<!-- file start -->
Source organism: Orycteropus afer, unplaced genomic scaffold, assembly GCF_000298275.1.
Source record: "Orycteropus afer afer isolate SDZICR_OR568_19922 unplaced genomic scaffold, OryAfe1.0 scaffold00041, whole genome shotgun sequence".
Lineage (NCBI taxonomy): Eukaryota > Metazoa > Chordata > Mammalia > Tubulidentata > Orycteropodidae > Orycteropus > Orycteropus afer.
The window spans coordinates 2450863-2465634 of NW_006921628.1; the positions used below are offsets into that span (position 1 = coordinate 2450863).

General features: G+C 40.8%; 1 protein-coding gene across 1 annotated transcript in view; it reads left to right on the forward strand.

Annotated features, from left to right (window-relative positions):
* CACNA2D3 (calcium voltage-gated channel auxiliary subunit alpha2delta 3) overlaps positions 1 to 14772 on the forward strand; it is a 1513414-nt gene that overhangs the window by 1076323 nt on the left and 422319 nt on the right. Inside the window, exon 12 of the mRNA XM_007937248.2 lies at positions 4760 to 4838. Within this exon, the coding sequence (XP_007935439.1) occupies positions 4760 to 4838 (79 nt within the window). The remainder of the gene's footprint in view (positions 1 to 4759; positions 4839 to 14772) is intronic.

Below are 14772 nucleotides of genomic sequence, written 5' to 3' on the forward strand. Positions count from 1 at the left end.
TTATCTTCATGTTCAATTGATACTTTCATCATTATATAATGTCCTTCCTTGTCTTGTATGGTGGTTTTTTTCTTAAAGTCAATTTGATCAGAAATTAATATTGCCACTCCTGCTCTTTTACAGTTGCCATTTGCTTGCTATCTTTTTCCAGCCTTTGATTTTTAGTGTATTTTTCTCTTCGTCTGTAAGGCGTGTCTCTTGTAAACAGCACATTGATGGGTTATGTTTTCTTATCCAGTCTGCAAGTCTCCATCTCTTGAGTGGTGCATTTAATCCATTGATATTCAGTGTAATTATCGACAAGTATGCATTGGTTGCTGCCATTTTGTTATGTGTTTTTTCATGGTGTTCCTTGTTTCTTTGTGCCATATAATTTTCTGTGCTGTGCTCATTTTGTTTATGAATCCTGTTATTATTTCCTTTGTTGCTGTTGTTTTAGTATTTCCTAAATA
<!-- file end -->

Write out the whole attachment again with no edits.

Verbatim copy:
Source organism: Orycteropus afer, unplaced genomic scaffold, assembly GCF_000298275.1.
Source record: "Orycteropus afer afer isolate SDZICR_OR568_19922 unplaced genomic scaffold, OryAfe1.0 scaffold00041, whole genome shotgun sequence".
Lineage (NCBI taxonomy): Eukaryota > Metazoa > Chordata > Mammalia > Tubulidentata > Orycteropodidae > Orycteropus > Orycteropus afer.
The window spans coordinates 2450863-2465634 of NW_006921628.1; the positions used below are offsets into that span (position 1 = coordinate 2450863).

General features: G+C 40.8%; 1 protein-coding gene across 1 annotated transcript in view; it reads left to right on the forward strand.

Annotated features, from left to right (window-relative positions):
* CACNA2D3 (calcium voltage-gated channel auxiliary subunit alpha2delta 3) overlaps positions 1 to 14772 on the forward strand; it is a 1513414-nt gene that overhangs the window by 1076323 nt on the left and 422319 nt on the right. Inside the window, exon 12 of the mRNA XM_007937248.2 lies at positions 4760 to 4838. Within this exon, the coding sequence (XP_007935439.1) occupies positions 4760 to 4838 (79 nt within the window). The remainder of the gene's footprint in view (positions 1 to 4759; positions 4839 to 14772) is intronic.

Below are 14772 nucleotides of genomic sequence, written 5' to 3' on the forward strand. Positions count from 1 at the left end.
TTATCTTCATGTTCAATTGATACTTTCATCATTATATAATGTCCTTCCTTGTCTTGTATGGTGGTTTTTTTCTTAAAGTCAATTTGATCAGAAATTAATATTGCCACTCCTGCTCTTTTACAGTTGCCATTTGCTTGCTATCTTTTTCCAGCCTTTGATTTTTAGTGTATTTTTCTCTTCGTCTGTAAGGCGTGTCTCTTGTAAACAGCACATTGATGGGTTATGTTTTCTTATCCAGTCTGCAAGTCTCCATCTCTTGAGTGGTGCATTTAATCCATTGATATTCAGTGTAATTATCGACAAGTATGCATTGGTTGCTGCCATTTTGTTATGTGTTTTTTCATGGTGTTCCTTGTTTCTTTGTGCCATATAATTTTCTGTGCTGTGCTCATTTTGTTTATGAATCCTGTTATTATTTCCTTTGTTGCTGTTGTTTTAGTATTTCCTAAATA